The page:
I heard the whisper of the sweet Spirit of God in my ear,
This is the cry of the infant. This is the cry that always went unanswered”

Tears clouded my sight as I pulled him closer and rocked my body with the ancient mother’s rock. I wanted with my whole everything to heal his wounds with that embrace. I felt so much frustration at the injustice that puts that kind of pain and misery inside such a tiny heart. In the presence of such grief I could only respond with a hug?...A caress?...A kiss on the head? I felt so impotent in the face of such unveiled emotion.

 I said with doubt and conviction,
“It’s going to be alright.”

Slowly his body relaxed and his head fell, heavy on my heart. His sobs slowed and his breathing began to smooth out.

I pulled him from my arms to look into his eyes. Tear soaked, he nodded his head with strength that I could not understand, and stood up and said,

“Im ok now.”

Oh, sweet brave boy I want that for you with all my heart. Be ok.


If I did not understand the grace that grows from suffering; if I did not know in my inmost heart that God’s redemption lives and flourishes within pain, I don’t think I could bear seeing this child’s struggle.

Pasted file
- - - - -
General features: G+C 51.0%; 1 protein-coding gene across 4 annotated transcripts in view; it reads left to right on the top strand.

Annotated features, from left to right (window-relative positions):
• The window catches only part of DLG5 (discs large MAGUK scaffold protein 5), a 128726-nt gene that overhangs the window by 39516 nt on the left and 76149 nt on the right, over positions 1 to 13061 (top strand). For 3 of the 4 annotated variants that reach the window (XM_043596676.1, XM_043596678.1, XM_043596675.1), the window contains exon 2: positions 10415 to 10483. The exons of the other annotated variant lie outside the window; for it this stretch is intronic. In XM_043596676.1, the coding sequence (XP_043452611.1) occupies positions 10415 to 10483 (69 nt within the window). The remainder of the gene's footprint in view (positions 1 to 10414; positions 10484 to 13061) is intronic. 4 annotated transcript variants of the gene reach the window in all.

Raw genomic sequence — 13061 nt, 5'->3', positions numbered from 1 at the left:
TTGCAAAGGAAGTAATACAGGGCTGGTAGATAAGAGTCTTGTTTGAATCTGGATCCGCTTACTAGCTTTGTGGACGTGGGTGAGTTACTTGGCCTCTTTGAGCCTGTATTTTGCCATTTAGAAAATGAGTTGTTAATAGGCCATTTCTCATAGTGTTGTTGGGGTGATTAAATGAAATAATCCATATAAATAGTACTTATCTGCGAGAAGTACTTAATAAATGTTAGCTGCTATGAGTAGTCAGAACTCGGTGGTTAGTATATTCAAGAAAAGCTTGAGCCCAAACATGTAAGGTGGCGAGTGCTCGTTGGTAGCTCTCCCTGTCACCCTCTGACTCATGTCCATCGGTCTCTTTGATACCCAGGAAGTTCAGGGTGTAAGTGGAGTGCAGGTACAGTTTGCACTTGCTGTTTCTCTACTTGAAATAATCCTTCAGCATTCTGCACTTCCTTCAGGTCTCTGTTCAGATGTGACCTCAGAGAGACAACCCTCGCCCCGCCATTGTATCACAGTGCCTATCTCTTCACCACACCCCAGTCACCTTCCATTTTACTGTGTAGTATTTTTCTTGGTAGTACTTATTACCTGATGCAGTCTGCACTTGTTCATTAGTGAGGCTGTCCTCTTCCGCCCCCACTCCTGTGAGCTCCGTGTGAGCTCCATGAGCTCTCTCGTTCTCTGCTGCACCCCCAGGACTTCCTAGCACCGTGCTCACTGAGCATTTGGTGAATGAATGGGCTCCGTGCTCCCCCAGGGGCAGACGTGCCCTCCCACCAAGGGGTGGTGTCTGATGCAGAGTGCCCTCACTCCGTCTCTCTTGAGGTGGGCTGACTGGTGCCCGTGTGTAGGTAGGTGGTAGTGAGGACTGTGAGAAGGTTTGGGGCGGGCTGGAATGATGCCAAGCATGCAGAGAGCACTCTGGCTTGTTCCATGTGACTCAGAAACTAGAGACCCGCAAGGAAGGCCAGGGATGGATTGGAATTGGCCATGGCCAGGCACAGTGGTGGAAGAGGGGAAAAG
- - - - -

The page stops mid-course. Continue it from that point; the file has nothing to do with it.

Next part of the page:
Pain can be redeemed. 
Even pain inflicted on the most undeserving innocent soul.

There is a mystery that Christians don’t talk about. We know we can’t understand everything God knows and gives us. We do know we have unmerited grace that forgives everything. We do know we have joy that supersedes our circumstances. We do know we have wisdom that could never be contained in a classroom or a book. But the mystery that haunts us is the mystery of suffering. 
Why in God’s name do the innocent suffer? Why does injustice seem to prevail?

Paul tries to unravel this idea when he wrote to the Philippians. He saw the way the power of resurrection was inextricably wound around suffering. He saw that resurrection is not only for the end of life but also the beginning and middle.